Saturday, June 13, 2009

Three Month Update

This entry qualifies as a good news bad news edition. First the good news: (1) I am totally free of the nuisance side effects reported earlier, i.e., intestinal turmoil,urgency and incomplete voiding and (2) my PSA has dropped to a remarkable 1.10. I am unsure of what I expected, but I can say with absolute certainty it never occurred to me my result would be quite this low. The staff at UFPTI advised us not be be overly concerned if we experienced an occasional spike in our PSA during the two year monitoring period. In keeping with this advice I will try my best not to become overly optimistic in view of this phenomenally low, totally unanticipated reading.

For the record the reader should know UFPTI directed the lab to run a Free PSA; my result was 12 which signifies my risk of an existing cancer is less than 25 per cent. A Free PSA will be run periodically over the next 21 months.

Now for the bad news. My potency seems to have diminished (I am guessing) in the neighborhood of 10 to 15 per cent. This erosion may be due to the aging process., If it is due to proton radiation, however, it contradicts the prognostication of Dr Gud E. Nuff. On the other hand it places me among the 35 per cent of men who report some change in their sexuality as per R. Marckini , p.67. I suspect I am much better off than would be the case had I selected a treatment modality other than proton therapy.

Stay tuned. Who knows what the next three months will bring.

Wednesday, March 11, 2009

A Semi-Final Word

As of today the proton treatment is complete.

Nuisance side effects should slowly fade completely.

The speech went reasonably well, though, it would have been better had I not been quite so emotional. Of course I wept, but the audience was patient and seemingly appreciative.

The initial PSA result looks very promising. it dropped from a high of 3.8 to 2.41. We will monitor my PSA very closely, i.e., every three months for the next two years.

From time to time I will provide progress reports so stay tuned if interested in outcome long term.

I wish to thank my family and friends who offered their welcome support throughout my tumultuous journey.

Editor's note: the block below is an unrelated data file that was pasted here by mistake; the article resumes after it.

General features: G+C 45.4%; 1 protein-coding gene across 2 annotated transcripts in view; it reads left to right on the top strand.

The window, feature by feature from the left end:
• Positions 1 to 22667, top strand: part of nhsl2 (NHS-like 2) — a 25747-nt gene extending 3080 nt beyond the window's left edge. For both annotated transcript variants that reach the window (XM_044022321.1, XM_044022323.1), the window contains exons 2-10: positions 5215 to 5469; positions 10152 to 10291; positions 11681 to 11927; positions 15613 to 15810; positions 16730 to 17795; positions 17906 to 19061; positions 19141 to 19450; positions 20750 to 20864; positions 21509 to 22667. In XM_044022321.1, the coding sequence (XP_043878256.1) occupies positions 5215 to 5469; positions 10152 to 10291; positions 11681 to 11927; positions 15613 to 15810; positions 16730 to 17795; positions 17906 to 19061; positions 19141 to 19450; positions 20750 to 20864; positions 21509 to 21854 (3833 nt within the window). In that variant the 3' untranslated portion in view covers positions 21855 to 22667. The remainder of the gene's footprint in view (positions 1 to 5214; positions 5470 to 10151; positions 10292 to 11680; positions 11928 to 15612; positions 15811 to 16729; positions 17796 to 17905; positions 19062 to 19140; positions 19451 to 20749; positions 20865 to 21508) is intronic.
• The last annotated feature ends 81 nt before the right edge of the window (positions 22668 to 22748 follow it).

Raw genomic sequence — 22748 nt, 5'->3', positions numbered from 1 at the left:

Friday, March 6, 2009

The Final Stretch

As of this entry I have three treatments remaining. My intestinal turmoil at this point is minimal. A few minor bladder annoyances have arisen, but no major problems exist and none are expected. The minor annoyances, urgency and incomplete voiding from time to time, are said to be "self-limiting."

Each of us prostate patients is expected to make two presentations at our weekly luncheons. My second and final presentation will be delivered next Wednesday following my last treatment. Its content appears below for your consideration.

When I last stood before this group as a newbie I wept. I wept because I was so happy to be here. Today I may become a little misty eyed. This time because I am so happy to be through with my treatment. I am a full fledged graduate as of today, and I will be leaving soon, perhaps, tomorrow. And as all of you can appreciate that is a very good feeling.

I intend to try not to weep today, however, not because its unmanly, but today's presentation is about this institution and the staff who make it what it is. I wish all the people who contributed to my care could be here so that I could tell them personally how grateful I am. Inasmuch as this is not possible I am including this presentation as my next journal entry. It will be available to my family and friends who have followed my treatment, to certain staff member's who are aware of its existence and to all those in cyberspace whoever and wherever they may be.